Discrete Trial Teaching

I would like to explain about discrete trial teaching and some benefits and some things I found not so beneficial.

Since I started in 1995 as an ABA Therapist,in Northern New Jersey, myself and my team members did strict Discrete Trial Teaching (DTT) ABA. An example of this is teaching one or more skills per program providing five to ten trials of it in a row, five if the child got all five responses correct and ten if the child got the response incorrect. That is how my team members and I did it.

For example, if the program I was working on was, Following One Step Directions, and the skill being taught was stand up, I would give the sd" stand up." If the child stood up within 3-5 seconds, a type of reinforcement was given and a plus on the data sheet. If the child did not respond, or responded incorrectly, I would prompt, either using a model or hand over hand to show the correct response. Then do that over and over until I took all of my data for that particular program.

In between teaching programs I did structured play with the child away from the table as well some incidental teaching which is doing it in a more natural setting rather then doing trials at the table. Depending on the child's ability, depended on what I played with with them. Somethings were fine motor activities, outside activities, and sometimes it was more of a pretend play.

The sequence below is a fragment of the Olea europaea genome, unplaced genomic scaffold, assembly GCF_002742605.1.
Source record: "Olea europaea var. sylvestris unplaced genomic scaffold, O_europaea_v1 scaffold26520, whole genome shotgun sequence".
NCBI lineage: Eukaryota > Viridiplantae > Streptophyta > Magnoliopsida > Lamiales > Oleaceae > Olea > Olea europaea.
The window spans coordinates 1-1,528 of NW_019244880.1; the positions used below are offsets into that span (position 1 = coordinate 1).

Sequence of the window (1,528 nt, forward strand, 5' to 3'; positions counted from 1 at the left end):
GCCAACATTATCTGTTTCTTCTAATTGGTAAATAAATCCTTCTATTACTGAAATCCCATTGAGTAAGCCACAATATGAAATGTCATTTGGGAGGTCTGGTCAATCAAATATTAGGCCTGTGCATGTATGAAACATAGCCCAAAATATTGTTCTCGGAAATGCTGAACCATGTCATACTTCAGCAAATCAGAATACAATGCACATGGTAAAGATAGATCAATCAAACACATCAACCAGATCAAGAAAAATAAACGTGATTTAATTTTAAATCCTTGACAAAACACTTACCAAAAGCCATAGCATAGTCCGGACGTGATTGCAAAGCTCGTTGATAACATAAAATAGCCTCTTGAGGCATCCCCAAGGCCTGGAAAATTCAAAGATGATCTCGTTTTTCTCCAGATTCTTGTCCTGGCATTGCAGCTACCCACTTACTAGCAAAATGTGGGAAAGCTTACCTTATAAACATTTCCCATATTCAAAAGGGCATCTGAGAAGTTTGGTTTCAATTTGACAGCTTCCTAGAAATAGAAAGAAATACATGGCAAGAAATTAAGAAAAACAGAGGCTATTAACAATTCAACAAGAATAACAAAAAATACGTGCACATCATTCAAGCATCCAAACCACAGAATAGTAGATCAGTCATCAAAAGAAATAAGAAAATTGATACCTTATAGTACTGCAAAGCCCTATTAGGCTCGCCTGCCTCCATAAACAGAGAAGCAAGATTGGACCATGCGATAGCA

Discrete Trial ABA was and still being used to teach children with autism. I found it to work very well. It gave a child many opportunities to learn a skill, especially since a child received and receives 1 to 3 two hour ABA sessions a day. One thing that I realized when using DTT, that since it consists of teaching the same skill at lest 5 times in a row and up to ten, a child would know what was coming next, because it was the same sd as the previous sd. This could cause a child to take longer to learn to generalize skills if skills from different programs were thrown in to see if it was really learned.

Another thing I realized after learning Verbal Behavior, that Discrete Trial Teaching used much more paper and skills take longer to master. I still believe DTT is a good method and scientific research proves that, but the research also proves the Verbal Behavior Approach works too. On my next page I will discuss Verbal Behavior and my experiences with using it for the last 2 years.

Here is a fact sheet about discrete trial teaching